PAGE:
Owners revise zoning plan for Milford's Connecticut Post Mall

The Connecticut Post Mall in Milford photographed on April 27, 2021.

The Connecticut Post Mall in Milford photographed on April 27, 2021.

Arnold Gold / Hearst Connecticut Media

MILFORD — A series of proposed changes to zoning regulations at the Connecticut Post Mall are expected to be back on the Planning and Zoning Board’s agenda next month, after the board closed public comment on the plans Tuesday.

The board did not vote on the proposed regulation changes made by Centennial Real Estate, the mall’s owners, at the meeting. Board Chairman Jim Quish ended the public hearing portion after no members of the public spoke.

John Knuff, representing Centennial, said he wanted to make the proposed regulation change clear to everyone in attendance. It was in the best interest of Centennial and the city for the mall to thrive since neither side wanted the property to be vacant.

“While this application is a very modest first step, it opens the next step in taking the next bigger step together,” he said. “We want to do something (that makes) the center productive, makes the city proud, adds vitality to the center.”

The current plan for the mall incorporates some changes based on feedback from P&Z, Knuff said. The proposal calls for mixed use buildings with incorporated residences in multi-family buildings with a plaza, plus sustainability measures incorporated into the design.

“All of these are in response to working with and listening to you,” he told the board.

Another change in the proposal is making 5 percent (15 units) of the total 300 planned units Section 8-30g (affordable housing) compliant. Although the project is not an affordable housing project, which would require 30 percent of the units be 8-30g compliant, the 15 units planned as affordable would count toward allowing Milford to enact an affordable housing project moratorium, Knuff said.

Robert Satti questioned if the board approved the zoning change, would the city receive more applications to build multi-family buildings. Knuff said it would not.

“We are limiting to 300 units to the zone, not our property,” he said. “That includes our property, the Walmart parcel and the Stop & Shop.”

Other proposed changes to the zone include expanding the types of schools permitted in the zone, and explicitly allowing outdoor dining in the zone for all types of food service establishments. Knuff also told the board he would like to see medical offices specifically permitted.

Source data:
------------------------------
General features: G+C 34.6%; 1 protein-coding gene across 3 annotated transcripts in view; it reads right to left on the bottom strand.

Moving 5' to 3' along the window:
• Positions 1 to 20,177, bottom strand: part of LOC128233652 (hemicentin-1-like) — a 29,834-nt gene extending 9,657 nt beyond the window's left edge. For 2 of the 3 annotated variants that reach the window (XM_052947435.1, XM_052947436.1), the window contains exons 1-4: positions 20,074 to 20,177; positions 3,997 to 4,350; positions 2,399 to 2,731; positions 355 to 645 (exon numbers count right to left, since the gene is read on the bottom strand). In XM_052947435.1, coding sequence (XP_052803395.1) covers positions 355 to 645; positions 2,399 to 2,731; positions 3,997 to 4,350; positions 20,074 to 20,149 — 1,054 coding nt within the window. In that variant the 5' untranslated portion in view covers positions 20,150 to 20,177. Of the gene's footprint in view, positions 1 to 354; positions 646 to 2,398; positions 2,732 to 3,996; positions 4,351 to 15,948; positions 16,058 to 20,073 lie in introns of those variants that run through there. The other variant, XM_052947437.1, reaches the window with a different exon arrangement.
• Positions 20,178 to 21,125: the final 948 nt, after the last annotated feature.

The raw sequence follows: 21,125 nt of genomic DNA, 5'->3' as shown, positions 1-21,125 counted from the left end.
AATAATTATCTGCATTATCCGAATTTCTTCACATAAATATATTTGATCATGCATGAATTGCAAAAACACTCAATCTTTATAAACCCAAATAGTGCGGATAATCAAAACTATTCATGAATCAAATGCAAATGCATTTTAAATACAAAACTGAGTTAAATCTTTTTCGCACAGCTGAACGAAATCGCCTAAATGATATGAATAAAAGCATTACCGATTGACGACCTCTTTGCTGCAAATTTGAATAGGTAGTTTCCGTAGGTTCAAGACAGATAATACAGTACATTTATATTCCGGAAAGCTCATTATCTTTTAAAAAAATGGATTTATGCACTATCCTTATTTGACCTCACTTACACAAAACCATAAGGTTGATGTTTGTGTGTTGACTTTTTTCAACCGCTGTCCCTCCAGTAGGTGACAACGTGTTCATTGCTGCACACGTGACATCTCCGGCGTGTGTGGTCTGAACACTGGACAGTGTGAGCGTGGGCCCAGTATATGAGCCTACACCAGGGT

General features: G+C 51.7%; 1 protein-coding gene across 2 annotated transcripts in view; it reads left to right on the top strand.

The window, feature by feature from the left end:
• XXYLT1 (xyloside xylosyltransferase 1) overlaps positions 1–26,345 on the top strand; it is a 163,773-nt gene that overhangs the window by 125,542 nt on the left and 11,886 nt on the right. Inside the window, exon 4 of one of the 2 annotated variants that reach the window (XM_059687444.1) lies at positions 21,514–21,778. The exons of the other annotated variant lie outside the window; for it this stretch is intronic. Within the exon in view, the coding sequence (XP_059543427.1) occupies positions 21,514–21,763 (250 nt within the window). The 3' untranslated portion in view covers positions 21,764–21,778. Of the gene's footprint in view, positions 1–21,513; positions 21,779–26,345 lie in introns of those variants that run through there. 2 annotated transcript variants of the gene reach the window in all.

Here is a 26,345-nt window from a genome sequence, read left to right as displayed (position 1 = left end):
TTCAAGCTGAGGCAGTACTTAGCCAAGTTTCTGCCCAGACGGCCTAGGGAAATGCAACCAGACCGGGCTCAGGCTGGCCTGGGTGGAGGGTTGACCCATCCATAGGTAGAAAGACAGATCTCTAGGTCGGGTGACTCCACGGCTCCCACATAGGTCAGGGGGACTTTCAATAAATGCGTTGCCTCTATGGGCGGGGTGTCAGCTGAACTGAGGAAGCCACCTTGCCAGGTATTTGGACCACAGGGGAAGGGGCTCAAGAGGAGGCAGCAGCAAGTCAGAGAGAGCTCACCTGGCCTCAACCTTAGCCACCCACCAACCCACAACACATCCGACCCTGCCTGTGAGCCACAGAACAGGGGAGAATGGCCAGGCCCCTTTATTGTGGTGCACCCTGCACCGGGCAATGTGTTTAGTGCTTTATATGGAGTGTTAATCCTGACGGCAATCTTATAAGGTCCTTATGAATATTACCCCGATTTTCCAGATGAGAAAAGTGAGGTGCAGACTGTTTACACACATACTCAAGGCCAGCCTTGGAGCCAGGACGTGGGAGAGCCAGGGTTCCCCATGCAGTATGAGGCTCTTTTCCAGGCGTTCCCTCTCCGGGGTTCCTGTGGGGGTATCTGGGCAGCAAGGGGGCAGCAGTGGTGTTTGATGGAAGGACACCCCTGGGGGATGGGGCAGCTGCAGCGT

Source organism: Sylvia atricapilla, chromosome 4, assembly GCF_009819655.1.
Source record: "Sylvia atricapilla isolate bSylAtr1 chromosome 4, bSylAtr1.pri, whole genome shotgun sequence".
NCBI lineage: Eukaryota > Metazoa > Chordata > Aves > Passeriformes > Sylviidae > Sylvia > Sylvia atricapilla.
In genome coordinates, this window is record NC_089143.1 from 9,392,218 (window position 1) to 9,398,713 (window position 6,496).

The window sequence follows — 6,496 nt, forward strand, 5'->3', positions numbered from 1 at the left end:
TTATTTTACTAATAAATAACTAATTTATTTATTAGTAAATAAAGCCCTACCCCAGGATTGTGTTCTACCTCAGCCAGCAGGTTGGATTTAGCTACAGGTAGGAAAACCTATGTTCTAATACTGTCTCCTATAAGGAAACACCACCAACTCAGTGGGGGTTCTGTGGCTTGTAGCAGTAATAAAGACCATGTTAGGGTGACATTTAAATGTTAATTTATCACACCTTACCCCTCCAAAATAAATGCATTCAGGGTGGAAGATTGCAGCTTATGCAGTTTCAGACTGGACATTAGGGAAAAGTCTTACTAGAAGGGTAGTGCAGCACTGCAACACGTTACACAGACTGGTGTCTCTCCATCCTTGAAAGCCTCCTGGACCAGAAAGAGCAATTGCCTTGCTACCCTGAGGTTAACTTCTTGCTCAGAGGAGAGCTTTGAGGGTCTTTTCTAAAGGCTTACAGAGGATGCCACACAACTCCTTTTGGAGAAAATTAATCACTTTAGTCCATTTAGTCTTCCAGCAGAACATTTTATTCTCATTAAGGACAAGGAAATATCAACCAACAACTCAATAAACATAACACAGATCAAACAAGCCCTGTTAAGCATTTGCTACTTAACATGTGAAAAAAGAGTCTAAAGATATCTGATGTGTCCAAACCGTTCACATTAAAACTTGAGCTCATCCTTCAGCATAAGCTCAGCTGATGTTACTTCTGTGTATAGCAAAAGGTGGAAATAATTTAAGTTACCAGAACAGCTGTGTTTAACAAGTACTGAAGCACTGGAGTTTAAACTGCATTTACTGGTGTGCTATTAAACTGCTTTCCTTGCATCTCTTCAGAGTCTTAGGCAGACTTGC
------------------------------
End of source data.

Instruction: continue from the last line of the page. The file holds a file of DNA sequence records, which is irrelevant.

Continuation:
“Right now, your regulation says professional office. We thought that was probably already included, but we want to be very specific that medical offices are included,” he said.

For the residential areas, the proposed changes to the regulations include reducing the height of apartment buildings.

“These are exceedingly modest tweaks to the regulation, and yes, it will have a very significant impact at the mall whether you approve or deny this application,” said Knuff. “But in terms of the application itself, in the overall scale and context of the existing shopping center design and regulations, it is a very modest request we are making.”

Knuff added that the proposed changes are a first step in Centennial doing something “really terrific” in Milford.

“This is a baby step, we think there is going to be some great steps in the future, but we can’t get to those next great steps without taking this first baby step,” he said.

Alderman March Zahariades said still was worried about the proposed regulation changes because he feels like it would be opening “Pandora’s Box” to allowing more multi-family apartment buildings in areas where they are not currently found in Milford.

“I personally feel that the mall is not a place to put 300 apartments, and it’s going to look kind of funny, to me, to have 300 apartments sitting in the mall parking lot right next to the mall,” he said.

Steven Levin, Centennial’s CEO, said the project would be done in phases, starting with the Sears end of the mall, which is vacant.

“As we generate interest other uses like medical, like university, like lab sciences, corporate campuses, these are the things we want to generate to create this type of campus environment,” he said. “It’s the plan we want to embark upon, but right now, we have the Sears lot, which is vacant, which allows the opportunity to go to step one.”

The mall has been expanded six times since it opened, and Levin said that with businesses like Target, Boscov’s, Macy’s and Dicks Sporting Goods at the mall, the company has no intention of abandoning retail.

“Our vision is not to remove the mall,” he said. “At this point, the mall is still one million square feet, but it allows us to add uses to the campus that makes it more mixed-use, that it will invigorate the mall and shrink it to a size that will be much more productive from a retail standpoint than it is today.”